Coronavirus (COVID-19) has been weighing on the market’s trade sentiment off-late, pushing investors away from trading/investing. Investors are fleeing from equities markets, contributing to the influx of safe-haven assets such as long-term bonds, cash and gold. Gold was initially up 1.7% when the stock markets dropped, surging past $1,700 per ounce after a long distribution phase around 1,600 levels. However, gold price dipped more than 12% last week and prices are less likely to revisit $1,600. The panic selling in the market has impacted the gold prices, which begs the question: Is gold still a safe buy during this crisis?
“It’s a little bit surprising with gold not having done better and it seems to be a sale across all asserts” – Mitsubishi analyst Jonathan Butler. The decline may be due to investors unloading bullion in exchange for cash and to meet margin calls being made in their investments in other asset classes. Meaning, we are seeing liquidation in gold to replenish cash positions.
Secondly, it is possible and reasonable to assume for governments to consider selling gold from their reserves to pay back its debt or fund stimulus plans. Recently, Venezuela sold 6 tonnes of central bank gold to raise more hard currency. The Lebanon debt crisis also prompted experts to suggest selling gold reserves to rebuild cash reserve of central bank for debt repayment.
Lastly, the rally of gold prices prior to the equity market sell-off has caused it to be relatively expensive when compared to other low-risk assets. This could be a signal for investors to exit their gold position at these levels. Gold will likely remain volatile as investors are waiting to see if the Trump administration is able to quickly pass their massive stimulus plan, as well as the effects of it in the near term.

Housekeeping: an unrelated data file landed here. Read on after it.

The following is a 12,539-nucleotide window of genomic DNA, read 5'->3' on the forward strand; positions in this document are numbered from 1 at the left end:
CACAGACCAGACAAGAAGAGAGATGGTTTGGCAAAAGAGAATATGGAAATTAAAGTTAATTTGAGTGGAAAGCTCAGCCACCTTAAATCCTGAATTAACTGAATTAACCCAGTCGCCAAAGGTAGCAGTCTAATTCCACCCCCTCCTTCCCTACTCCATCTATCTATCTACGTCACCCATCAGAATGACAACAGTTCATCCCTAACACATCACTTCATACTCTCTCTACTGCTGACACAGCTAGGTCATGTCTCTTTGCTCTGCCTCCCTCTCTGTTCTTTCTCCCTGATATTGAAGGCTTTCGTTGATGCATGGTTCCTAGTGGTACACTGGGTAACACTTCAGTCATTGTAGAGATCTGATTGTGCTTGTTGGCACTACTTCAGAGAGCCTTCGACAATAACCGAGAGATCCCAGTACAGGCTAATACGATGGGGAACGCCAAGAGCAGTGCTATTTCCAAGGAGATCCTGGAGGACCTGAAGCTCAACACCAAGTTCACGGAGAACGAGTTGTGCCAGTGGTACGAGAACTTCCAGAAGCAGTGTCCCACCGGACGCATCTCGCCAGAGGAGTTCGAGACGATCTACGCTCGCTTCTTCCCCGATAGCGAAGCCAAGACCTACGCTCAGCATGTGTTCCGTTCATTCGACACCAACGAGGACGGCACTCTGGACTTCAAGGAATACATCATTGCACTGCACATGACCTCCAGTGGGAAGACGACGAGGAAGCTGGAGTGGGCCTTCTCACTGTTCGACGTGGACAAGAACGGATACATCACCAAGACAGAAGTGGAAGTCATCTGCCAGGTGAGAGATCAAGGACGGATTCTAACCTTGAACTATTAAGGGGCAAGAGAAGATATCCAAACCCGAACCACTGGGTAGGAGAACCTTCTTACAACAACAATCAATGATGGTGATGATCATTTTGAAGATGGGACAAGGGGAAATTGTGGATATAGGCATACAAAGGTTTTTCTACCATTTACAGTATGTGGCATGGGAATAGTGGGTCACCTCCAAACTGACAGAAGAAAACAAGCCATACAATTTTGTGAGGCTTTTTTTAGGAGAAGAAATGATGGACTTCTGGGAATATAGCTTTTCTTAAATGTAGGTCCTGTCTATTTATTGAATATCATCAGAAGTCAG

Risk-seeking traders who view the current decline in gold as opportunities might be able to take advantage of this. Historically, the growth of gold began from 2003 to 2011 after the period of SARS. Now we are seeing huge accumulation at the bottom, with an average price of $1,575 for the 2nd week of March. Indicators like Variable Changing Price Momentum (VC PMI) identify area at $1,600 where more buyers start to enter the market. Another reversal sign would be seeing another higher low above $1,465. Before reaching the $1,600 mark, we see a strong support around $1,506.
Alternatively, a long-term investment on gold could also be beneficial. In the long run, once the virus is under control, we would potentially see an extensive paradigm shift favouring gold as investor’s look to diversify their portfolios with more defensive assets. As the world is moving towards accommodating to demand such as food shortage and climate change, countries around the world could potentially load-up on their gold reserves to prepare for future crises.
With equities, junk bonds and short-term bond losing popularity due to its undesirable risk levels, while long term bonds are expensive due to market saturation, investors are also looking into other alternatives such as cash (USD).
In this low economic growth environment, a weakening USD is undesirable due to its impact on multiple aspects, such as inflation rate, purchasing power and export/import, potentially causing stagflation. In addition, unemployment rate has been restated to 20% in the worst-case scenario, further putting pressure on the strength of USD. The Federal Reserve (Feds) has therefore been implementing measures to prevent this, mainly stabilizing the bond market by easing loan policies and purchasing bonds across all maturities in both investment-grade and speculative bond markets.
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